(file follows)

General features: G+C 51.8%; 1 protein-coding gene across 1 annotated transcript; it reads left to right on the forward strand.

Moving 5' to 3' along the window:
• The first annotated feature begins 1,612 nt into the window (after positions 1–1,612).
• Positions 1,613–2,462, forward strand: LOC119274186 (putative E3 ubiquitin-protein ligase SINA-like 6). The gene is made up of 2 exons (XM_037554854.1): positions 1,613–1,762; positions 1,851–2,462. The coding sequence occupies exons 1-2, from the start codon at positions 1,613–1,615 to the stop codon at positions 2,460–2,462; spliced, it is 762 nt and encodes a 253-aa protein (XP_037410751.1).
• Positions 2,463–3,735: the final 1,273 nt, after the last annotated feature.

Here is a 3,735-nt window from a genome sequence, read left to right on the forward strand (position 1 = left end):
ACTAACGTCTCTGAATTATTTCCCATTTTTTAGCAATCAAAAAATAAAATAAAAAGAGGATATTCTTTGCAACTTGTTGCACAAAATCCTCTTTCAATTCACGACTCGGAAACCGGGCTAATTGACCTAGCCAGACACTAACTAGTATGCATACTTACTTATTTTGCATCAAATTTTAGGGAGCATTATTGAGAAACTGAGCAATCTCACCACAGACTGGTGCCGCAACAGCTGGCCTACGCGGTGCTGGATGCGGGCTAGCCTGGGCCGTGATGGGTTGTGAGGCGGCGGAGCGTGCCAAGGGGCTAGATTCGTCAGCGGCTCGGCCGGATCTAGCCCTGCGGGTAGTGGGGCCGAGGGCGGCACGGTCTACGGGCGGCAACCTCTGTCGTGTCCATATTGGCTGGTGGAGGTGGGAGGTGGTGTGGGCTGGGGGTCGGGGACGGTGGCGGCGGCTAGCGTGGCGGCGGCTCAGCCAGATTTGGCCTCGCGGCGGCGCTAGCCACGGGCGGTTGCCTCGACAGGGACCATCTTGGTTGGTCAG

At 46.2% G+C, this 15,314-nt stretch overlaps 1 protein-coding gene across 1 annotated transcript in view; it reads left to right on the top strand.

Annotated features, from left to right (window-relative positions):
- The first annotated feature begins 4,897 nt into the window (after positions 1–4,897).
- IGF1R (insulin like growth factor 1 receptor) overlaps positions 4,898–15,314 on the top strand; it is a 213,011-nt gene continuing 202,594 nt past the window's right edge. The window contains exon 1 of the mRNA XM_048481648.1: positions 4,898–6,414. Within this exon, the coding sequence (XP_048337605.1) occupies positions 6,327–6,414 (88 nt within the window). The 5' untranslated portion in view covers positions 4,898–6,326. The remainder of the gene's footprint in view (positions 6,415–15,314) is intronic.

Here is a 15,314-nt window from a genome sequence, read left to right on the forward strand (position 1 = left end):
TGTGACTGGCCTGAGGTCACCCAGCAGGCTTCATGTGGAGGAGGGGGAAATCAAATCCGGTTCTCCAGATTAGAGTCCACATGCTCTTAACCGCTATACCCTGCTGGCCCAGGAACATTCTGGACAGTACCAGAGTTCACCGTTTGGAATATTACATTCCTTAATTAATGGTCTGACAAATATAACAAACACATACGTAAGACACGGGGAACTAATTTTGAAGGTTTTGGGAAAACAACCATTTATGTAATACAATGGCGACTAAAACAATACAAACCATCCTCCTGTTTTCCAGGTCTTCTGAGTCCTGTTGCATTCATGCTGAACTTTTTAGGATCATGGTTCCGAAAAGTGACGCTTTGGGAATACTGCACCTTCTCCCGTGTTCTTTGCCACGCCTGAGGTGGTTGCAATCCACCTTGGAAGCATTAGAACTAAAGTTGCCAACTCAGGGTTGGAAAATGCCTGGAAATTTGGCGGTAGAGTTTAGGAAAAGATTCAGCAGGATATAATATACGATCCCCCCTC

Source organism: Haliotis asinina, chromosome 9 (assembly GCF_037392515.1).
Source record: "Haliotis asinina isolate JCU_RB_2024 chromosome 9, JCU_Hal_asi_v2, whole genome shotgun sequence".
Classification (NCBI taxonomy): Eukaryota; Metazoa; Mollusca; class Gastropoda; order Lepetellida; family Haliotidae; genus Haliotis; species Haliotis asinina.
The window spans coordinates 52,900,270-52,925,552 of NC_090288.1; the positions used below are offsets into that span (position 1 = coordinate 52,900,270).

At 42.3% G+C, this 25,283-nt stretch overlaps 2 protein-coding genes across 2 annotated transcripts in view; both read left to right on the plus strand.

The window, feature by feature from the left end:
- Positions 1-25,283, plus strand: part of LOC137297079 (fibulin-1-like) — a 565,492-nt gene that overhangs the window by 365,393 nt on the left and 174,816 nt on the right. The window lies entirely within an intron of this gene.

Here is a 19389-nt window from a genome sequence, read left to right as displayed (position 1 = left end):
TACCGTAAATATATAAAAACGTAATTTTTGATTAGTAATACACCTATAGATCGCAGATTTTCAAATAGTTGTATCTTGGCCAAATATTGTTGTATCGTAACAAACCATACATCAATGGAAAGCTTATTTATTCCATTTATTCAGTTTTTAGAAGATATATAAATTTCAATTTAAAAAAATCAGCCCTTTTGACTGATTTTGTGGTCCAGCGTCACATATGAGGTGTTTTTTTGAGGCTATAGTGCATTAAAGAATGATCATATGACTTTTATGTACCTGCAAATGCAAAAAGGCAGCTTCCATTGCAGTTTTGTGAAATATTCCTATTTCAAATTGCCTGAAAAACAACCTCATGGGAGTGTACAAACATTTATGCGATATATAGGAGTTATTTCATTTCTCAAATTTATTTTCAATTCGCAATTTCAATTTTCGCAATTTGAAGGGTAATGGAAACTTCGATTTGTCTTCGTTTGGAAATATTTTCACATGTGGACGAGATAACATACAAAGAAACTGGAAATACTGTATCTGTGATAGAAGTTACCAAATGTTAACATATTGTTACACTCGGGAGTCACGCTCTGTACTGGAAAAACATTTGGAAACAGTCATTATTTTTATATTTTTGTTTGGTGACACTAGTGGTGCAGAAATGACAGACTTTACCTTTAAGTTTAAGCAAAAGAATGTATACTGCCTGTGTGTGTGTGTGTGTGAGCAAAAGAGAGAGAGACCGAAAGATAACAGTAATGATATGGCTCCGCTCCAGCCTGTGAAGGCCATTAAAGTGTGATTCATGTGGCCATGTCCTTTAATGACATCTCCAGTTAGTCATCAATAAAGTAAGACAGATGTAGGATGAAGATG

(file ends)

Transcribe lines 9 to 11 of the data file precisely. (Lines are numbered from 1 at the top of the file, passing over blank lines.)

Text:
Annotated features, from left to right (window-relative positions):
- The first annotated feature begins 4,897 nt into the window (after positions 1–4,897).
- IGF1R (insulin like growth factor 1 receptor) overlaps positions 4,898–15,314 on the top strand; it is a 213,011-nt gene continuing 202,594 nt past the window's right edge. The window contains exon 1 of the mRNA XM_048481648.1: positions 4,898–6,414. Within this exon, the coding sequence (XP_048337605.1) occupies positions 6,327–6,414 (88 nt within the window). The 5' untranslated portion in view covers positions 4,898–6,326. The remainder of the gene's footprint in view (positions 6,415–15,314) is intronic.